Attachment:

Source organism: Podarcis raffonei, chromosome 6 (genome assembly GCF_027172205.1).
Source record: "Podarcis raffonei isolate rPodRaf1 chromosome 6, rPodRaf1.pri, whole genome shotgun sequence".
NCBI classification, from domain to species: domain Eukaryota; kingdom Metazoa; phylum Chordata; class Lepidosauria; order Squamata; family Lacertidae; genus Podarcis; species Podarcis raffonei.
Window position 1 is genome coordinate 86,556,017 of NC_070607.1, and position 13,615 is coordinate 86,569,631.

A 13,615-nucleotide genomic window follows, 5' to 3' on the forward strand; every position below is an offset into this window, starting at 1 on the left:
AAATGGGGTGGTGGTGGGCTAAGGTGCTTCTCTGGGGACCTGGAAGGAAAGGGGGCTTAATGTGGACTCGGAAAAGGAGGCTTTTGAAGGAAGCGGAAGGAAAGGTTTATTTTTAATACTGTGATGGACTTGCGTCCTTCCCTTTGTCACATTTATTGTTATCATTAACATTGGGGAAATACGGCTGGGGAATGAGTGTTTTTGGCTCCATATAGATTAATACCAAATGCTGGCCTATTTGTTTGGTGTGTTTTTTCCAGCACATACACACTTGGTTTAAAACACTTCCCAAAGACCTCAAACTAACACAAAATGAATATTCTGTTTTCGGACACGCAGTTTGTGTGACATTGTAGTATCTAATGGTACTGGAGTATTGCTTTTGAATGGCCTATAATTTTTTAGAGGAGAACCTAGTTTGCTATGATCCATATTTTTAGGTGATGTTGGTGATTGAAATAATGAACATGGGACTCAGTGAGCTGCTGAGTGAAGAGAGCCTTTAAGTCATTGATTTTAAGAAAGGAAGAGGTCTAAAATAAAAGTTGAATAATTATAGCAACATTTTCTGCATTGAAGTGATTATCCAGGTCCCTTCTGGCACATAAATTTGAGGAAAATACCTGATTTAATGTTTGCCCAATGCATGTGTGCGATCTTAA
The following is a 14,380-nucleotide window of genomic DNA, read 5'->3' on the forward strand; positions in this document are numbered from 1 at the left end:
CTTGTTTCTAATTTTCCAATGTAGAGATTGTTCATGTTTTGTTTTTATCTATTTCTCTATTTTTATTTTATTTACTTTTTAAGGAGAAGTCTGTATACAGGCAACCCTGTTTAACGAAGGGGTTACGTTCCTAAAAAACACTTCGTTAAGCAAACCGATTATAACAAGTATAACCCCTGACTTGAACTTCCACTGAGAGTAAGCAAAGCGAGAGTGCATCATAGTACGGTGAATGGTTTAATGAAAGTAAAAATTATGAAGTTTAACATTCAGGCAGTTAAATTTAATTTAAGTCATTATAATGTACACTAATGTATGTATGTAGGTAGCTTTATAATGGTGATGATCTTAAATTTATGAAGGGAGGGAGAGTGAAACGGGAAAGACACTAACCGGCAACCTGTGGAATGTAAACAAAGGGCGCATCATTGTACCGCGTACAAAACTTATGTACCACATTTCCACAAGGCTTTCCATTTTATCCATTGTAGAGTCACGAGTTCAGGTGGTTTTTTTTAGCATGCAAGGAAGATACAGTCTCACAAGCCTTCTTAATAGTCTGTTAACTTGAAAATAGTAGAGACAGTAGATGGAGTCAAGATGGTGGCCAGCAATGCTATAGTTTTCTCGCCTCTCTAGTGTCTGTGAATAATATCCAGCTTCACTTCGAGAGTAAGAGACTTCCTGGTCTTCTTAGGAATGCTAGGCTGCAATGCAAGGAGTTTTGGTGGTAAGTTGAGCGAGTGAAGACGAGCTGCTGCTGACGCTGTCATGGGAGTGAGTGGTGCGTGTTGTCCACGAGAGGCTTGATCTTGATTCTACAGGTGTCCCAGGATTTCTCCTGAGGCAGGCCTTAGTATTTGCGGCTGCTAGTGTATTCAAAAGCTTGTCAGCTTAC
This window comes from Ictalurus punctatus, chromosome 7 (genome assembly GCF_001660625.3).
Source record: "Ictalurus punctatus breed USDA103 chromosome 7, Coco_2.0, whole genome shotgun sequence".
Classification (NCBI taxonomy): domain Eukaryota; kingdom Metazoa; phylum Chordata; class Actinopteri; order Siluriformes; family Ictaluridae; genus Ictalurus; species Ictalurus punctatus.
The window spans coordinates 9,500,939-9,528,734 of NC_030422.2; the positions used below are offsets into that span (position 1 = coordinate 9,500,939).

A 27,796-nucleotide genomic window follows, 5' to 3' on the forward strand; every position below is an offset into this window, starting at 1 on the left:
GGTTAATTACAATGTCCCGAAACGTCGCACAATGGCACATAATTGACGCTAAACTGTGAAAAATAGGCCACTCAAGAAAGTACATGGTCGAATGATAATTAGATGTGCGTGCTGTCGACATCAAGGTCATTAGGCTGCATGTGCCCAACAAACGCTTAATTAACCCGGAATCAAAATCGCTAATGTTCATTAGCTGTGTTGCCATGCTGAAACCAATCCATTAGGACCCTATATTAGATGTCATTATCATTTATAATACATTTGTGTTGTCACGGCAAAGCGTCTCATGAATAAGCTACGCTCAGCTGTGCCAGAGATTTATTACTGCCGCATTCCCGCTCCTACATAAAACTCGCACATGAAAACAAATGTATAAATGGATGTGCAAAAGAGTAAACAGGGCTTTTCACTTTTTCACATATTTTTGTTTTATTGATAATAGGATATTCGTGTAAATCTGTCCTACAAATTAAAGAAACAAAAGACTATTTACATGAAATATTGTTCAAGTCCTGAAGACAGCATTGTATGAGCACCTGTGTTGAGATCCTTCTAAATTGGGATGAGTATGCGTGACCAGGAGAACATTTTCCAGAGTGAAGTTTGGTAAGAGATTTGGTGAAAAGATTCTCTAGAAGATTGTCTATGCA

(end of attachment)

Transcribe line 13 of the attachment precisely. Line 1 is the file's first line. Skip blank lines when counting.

A 27,796-nucleotide genomic window follows, 5' to 3' on the forward strand; every position below is an offset into this window, starting at 1 on the left: